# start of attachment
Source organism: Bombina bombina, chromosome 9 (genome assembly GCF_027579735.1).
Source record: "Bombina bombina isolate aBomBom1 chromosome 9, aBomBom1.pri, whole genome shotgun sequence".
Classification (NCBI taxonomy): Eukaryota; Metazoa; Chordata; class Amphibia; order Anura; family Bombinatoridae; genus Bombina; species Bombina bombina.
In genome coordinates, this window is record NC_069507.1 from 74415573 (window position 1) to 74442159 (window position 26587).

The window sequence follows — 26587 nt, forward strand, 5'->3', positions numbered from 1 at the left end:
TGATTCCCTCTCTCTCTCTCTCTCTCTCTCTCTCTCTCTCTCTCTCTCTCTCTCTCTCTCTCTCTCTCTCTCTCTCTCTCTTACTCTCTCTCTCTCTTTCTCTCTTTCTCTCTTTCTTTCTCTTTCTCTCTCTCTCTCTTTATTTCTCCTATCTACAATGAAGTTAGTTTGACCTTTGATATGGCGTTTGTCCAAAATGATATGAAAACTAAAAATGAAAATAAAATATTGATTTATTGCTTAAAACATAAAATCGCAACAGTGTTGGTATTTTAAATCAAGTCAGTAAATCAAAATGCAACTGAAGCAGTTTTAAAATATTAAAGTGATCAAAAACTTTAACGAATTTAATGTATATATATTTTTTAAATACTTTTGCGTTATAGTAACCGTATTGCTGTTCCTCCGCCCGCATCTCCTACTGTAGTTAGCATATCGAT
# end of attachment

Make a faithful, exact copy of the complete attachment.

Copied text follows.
Source organism: Bombina bombina, chromosome 9 (genome assembly GCF_027579735.1).
Source record: "Bombina bombina isolate aBomBom1 chromosome 9, aBomBom1.pri, whole genome shotgun sequence".
Classification (NCBI taxonomy): Eukaryota; Metazoa; Chordata; class Amphibia; order Anura; family Bombinatoridae; genus Bombina; species Bombina bombina.
In genome coordinates, this window is record NC_069507.1 from 74415573 (window position 1) to 74442159 (window position 26587).

The window sequence follows — 26587 nt, forward strand, 5'->3', positions numbered from 1 at the left end:
TGATTCCCTCTCTCTCTCTCTCTCTCTCTCTCTCTCTCTCTCTCTCTCTCTCTCTCTCTCTCTCTCTCTCTCTCTCTCTCTTACTCTCTCTCTCTCTTTCTCTCTTTCTCTCTTTCTTTCTCTTTCTCTCTCTCTCTCTTTATTTCTCCTATCTACAATGAAGTTAGTTTGACCTTTGATATGGCGTTTGTCCAAAATGATATGAAAACTAAAAATGAAAATAAAATATTGATTTATTGCTTAAAACATAAAATCGCAACAGTGTTGGTATTTTAAATCAAGTCAGTAAATCAAAATGCAACTGAAGCAGTTTTAAAATATTAAAGTGATCAAAAACTTTAACGAATTTAATGTATATATATTTTTTAAATACTTTTGCGTTATAGTAACCGTATTGCTGTTCCTCCGCCCGCATCTCCTACTGTAGTTAGCATATCGAT